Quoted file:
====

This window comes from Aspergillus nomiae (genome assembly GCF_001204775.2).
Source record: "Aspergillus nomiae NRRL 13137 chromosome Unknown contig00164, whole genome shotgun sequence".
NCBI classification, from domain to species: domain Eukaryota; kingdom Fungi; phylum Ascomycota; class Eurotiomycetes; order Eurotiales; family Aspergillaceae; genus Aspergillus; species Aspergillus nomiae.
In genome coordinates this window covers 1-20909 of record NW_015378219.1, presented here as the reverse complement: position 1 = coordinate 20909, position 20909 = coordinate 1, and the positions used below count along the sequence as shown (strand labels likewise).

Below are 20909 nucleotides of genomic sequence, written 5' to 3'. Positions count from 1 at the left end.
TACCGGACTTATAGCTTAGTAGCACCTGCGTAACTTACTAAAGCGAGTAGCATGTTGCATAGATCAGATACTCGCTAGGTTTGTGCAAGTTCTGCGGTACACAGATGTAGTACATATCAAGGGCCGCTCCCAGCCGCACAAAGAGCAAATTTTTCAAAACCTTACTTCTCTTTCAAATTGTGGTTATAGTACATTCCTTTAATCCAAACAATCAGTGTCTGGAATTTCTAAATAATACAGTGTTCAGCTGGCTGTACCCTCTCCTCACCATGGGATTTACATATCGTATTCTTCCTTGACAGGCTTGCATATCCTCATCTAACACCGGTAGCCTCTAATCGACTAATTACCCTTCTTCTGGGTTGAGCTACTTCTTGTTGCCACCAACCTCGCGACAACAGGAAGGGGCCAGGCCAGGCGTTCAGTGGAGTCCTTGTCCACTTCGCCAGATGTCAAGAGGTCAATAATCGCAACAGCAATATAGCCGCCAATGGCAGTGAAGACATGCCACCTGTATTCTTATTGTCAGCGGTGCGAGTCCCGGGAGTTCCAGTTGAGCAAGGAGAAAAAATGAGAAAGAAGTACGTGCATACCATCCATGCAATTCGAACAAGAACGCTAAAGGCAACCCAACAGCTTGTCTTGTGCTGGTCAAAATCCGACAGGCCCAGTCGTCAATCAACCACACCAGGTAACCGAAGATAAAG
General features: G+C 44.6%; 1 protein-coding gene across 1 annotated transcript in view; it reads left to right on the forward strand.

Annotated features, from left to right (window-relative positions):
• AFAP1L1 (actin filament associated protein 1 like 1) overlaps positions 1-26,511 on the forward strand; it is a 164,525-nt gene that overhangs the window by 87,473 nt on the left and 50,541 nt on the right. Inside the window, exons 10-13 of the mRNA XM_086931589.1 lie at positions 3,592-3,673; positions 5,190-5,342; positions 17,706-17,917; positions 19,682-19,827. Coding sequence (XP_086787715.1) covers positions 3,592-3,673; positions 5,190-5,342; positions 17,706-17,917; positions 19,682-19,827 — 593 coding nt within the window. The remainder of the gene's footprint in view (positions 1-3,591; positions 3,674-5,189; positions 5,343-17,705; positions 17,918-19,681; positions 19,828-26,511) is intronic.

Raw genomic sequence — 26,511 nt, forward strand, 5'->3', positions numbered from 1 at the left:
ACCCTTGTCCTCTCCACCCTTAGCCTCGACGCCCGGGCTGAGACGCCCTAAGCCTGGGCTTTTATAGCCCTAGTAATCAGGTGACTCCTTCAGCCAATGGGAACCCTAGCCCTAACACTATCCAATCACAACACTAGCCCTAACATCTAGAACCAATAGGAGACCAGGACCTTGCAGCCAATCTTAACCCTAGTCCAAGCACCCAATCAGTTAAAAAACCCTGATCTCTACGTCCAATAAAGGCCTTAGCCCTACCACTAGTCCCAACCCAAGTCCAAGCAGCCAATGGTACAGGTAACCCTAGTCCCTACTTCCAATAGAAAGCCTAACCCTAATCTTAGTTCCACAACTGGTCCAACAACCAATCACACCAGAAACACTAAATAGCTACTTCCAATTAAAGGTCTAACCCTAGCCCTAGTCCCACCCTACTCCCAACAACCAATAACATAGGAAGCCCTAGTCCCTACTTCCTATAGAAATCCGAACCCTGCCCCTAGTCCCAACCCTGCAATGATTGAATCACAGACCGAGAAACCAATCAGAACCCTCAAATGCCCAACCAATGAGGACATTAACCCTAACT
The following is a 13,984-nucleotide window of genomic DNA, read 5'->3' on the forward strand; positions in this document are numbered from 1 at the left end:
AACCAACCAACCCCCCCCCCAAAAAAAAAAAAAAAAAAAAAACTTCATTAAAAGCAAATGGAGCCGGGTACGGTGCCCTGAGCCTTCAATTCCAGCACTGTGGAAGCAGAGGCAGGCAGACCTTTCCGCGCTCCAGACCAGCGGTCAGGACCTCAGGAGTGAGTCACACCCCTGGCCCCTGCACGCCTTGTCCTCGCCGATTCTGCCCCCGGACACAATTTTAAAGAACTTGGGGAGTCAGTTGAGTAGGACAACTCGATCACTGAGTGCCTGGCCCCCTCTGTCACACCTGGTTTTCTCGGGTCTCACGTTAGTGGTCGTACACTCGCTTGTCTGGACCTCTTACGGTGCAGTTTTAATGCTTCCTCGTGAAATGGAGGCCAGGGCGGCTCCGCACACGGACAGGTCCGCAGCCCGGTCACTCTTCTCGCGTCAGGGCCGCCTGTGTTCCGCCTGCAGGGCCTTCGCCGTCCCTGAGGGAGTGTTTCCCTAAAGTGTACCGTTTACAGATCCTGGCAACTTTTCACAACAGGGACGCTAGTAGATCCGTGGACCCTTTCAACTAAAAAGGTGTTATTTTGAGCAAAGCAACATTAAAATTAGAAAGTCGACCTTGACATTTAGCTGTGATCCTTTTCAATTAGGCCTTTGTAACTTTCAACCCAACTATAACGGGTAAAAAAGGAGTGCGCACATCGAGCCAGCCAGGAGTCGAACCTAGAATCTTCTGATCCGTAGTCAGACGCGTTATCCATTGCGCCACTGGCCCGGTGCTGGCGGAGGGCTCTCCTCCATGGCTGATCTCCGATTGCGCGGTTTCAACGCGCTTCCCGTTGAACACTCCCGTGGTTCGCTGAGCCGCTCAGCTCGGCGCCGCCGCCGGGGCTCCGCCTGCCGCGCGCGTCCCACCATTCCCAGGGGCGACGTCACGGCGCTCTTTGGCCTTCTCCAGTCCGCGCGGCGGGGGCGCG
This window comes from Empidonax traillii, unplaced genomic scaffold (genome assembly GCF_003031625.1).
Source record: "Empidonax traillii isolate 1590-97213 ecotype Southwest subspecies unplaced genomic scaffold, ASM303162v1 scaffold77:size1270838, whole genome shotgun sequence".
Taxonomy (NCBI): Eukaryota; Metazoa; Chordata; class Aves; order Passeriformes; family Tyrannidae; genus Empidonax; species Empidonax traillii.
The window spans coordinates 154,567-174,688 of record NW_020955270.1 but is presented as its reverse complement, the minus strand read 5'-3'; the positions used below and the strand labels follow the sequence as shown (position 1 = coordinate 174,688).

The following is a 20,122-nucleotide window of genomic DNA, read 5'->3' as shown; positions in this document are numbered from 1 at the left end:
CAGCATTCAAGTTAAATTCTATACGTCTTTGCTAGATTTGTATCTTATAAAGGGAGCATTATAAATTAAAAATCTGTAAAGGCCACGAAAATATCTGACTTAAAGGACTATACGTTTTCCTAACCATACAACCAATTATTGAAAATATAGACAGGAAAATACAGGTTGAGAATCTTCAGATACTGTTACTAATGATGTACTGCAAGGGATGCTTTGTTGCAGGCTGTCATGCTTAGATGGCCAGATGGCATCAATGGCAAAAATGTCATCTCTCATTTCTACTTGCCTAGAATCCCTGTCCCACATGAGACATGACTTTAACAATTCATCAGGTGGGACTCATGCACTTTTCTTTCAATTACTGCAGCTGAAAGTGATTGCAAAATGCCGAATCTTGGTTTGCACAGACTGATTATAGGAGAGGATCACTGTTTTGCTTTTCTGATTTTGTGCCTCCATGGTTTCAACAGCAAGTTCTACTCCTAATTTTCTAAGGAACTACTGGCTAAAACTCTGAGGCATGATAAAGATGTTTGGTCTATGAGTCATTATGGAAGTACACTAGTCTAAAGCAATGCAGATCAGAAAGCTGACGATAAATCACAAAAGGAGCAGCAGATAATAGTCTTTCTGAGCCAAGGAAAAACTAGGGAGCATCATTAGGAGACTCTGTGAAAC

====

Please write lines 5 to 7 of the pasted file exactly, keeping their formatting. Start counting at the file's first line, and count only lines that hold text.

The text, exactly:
Below are 20909 nucleotides of genomic sequence, written 5' to 3'. Positions count from 1 at the left end.
TACCGGACTTATAGCTTAGTAGCACCTGCGTAACTTACTAAAGCGAGTAGCATGTTGCATAGATCAGATACTCGCTAGGTTTGTGCAAGTTCTGCGGTACACAGATGTAGTACATATCAAGGGCCGCTCCCAGCCGCACAAAGAGCAAATTTTTCAAAACCTTACTTCTCTTTCAAATTGTGGTTATAGTACATTCCTTTAATCCAAACAATCAGTGTCTGGAATTTCTAAATAATACAGTGTTCAGCTGGCTGTACCCTCTCCTCACCATGGGATTTACATATCGTATTCTTCCTTGACAGGCTTGCATATCCTCATCTAACACCGGTAGCCTCTAATCGACTAATTACCCTTCTTCTGGGTTGAGCTACTTCTTGTTGCCACCAACCTCGCGACAACAGGAAGGGGCCAGGCCAGGCGTTCAGTGGAGTCCTTGTCCACTTCGCCAGATGTCAAGAGGTCAATAATCGCAACAGCAATATAGCCGCCAATGGCAGTGAAGACATGCCACCTGTATTCTTATTGTCAGCGGTGCGAGTCCCGGGAGTTCCAGTTGAGCAAGGAGAAAAAATGAGAAAGAAGTACGTGCATACCATCCATGCAATTCGAACAAGAACGCTAAAGGCAACCCAACAGCTTGTCTTGTGCTGGTCAAAATCCGACAGGCCCAGTCGTCAATCAACCACACCAGGTAACCGAAGATAAAG
General features: G+C 44.6%; 1 protein-coding gene across 1 annotated transcript in view; it reads left to right on the forward strand.